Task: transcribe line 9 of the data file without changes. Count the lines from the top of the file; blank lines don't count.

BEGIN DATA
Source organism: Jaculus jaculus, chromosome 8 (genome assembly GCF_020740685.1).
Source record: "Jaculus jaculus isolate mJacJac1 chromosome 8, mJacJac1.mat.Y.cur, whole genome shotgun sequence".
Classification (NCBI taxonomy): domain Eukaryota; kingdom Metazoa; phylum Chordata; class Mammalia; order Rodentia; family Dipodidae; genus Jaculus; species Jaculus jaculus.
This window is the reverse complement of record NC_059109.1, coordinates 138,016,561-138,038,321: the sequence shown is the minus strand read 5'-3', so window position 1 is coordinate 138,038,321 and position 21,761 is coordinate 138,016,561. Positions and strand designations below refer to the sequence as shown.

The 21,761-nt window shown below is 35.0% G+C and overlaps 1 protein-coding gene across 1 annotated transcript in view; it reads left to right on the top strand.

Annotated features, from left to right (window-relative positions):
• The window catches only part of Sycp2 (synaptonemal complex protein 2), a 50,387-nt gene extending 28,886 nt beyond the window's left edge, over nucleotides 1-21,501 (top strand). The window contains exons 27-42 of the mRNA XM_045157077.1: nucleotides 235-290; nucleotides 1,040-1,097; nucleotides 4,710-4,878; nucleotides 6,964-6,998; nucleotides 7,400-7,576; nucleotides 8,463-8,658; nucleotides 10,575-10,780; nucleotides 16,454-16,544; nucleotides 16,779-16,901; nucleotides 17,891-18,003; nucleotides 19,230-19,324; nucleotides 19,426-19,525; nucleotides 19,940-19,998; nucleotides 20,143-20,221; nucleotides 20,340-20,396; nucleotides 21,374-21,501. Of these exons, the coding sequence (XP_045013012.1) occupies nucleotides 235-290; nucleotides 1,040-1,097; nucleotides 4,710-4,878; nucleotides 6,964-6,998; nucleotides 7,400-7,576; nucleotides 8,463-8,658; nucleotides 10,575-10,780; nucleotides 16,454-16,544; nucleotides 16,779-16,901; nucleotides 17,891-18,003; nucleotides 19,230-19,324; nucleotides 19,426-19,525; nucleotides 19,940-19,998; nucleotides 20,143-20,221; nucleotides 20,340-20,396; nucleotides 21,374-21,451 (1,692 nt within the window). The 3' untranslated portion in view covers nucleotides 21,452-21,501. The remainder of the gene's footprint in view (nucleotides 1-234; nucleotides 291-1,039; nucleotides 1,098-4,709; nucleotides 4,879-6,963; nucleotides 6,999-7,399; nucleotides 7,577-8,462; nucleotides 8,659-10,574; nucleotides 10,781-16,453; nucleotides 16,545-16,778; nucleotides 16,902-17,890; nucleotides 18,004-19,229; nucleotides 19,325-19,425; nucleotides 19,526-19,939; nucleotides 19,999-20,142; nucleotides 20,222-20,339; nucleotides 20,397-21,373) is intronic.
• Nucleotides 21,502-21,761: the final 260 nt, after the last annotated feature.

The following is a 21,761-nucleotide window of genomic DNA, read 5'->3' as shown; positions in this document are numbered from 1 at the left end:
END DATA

The following is a 21,761-nucleotide window of genomic DNA, read 5'->3' as shown; positions in this document are numbered from 1 at the left end: